A little beyond the coal office building are steps leading up to the plaza in front of the Granary Building and when I last visited Word on the Water, the London Bookbarge, was moored there (21). The dog seemed to be staring at a nearby illustration of a fox but did not seem inclined to give chase (22). The Granary Building itself (23) was once used to store grain brought down from Lincolnshire. Direct barge access from the canal was via tunnels. Now the building is used by the University of the Arts, London, but it is possible to go inside part of it and if you have the time and inclination why not walk between the rows of fountains and go through the main door. The cow shown in photograph 24 was, I presume, produced at the university, but I have no idea if it is related in anyway to the one on the balcony near Grafton Bridge. Perhaps model bovines are tributes to unsung animal toilers. When canals were built they often had to be lined with clay to stop them leaking and the clay had to be ‘puddled’ to make it watertight. This meant pounding the material to increase plasticity, a hard job for navvies. Consequently, cattle were sometimes driven up and down the lining to help in the process. Puddling cows we salute you!
Returning to the towpath and after passing beneath another concrete bridge we will come to Maiden Lane, which is known as York Way today. The bridge, however, is still called Maiden Lane bridge. I took photograph 25 close to the bridge in order to show that Kings Cross railway terminal was built at a lower level than the canal. Rather than build a bridge in the manner of Robert Stevenson's line to Euston, the Great Northern Railway (GNR) decided to carry the canal over the permanent way by means of an aqueduct, which would certainly have meant GNR rail traffic would have been less frightening to passing barge horses. A large new office block now stands by the side of the bridge, partly built with steel girders transported along the canal, which helped reduce road congestion. When the Regents Canal project was being considered by a House of Lords committee in 1811 the reduction of road congestion in London was one reason put forward by its sponsors, so, two centuries years on, their arguments are still being proved correct.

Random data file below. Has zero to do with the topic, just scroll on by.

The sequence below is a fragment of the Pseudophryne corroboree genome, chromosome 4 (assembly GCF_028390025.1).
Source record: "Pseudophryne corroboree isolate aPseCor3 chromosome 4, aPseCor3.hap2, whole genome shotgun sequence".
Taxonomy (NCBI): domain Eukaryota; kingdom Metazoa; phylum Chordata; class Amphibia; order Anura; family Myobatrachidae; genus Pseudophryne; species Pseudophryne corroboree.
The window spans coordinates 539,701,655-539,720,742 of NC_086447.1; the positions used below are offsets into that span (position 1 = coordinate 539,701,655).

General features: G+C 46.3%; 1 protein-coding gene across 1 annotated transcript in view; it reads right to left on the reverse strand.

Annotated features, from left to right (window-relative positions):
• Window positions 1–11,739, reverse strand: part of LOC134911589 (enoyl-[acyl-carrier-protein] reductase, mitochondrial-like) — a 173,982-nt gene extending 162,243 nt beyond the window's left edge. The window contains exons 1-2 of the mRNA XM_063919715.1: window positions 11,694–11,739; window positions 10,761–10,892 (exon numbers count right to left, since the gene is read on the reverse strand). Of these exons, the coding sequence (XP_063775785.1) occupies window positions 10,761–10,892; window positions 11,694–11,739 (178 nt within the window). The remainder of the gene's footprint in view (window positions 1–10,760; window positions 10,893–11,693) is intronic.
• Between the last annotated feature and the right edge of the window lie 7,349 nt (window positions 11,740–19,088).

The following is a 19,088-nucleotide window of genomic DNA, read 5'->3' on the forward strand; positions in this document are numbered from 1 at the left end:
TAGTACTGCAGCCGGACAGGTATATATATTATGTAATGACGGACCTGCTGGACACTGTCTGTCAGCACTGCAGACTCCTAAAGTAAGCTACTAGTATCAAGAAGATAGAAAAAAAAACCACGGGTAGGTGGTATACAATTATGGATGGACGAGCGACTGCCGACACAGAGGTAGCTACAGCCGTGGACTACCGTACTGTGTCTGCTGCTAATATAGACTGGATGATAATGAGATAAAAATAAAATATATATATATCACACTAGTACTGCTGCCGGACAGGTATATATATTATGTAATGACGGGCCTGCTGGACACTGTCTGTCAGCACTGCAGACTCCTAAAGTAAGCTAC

Battlebridge Basin (26) lies close to Maiden Lane bridge. This was originally known as Horsfall’s Basin and was partially constructed with earth excavated from Islington tunnel. It was from this point, in 1820, that the convoy of boats which celebrated the opening of the canal embarked. As such it is a fitting place for a museum and the London Canal Museum, which constantly celebrates the canal, has adjacent premises. If you want to end your walk here, but would like to visit the museum before you go home, walk up to Maiden Lane bridge, cross it and then start to walk down to Kings Cross railway station. After a couple of hundred yards you will see Wharfdale Road leading off to the left. Walk down here and look out for New Wharf Road on the left. The canal museum is on the left a short way along. Kings Cross Railway station has access to the Tube but those who want to continue the walk should click on the button below.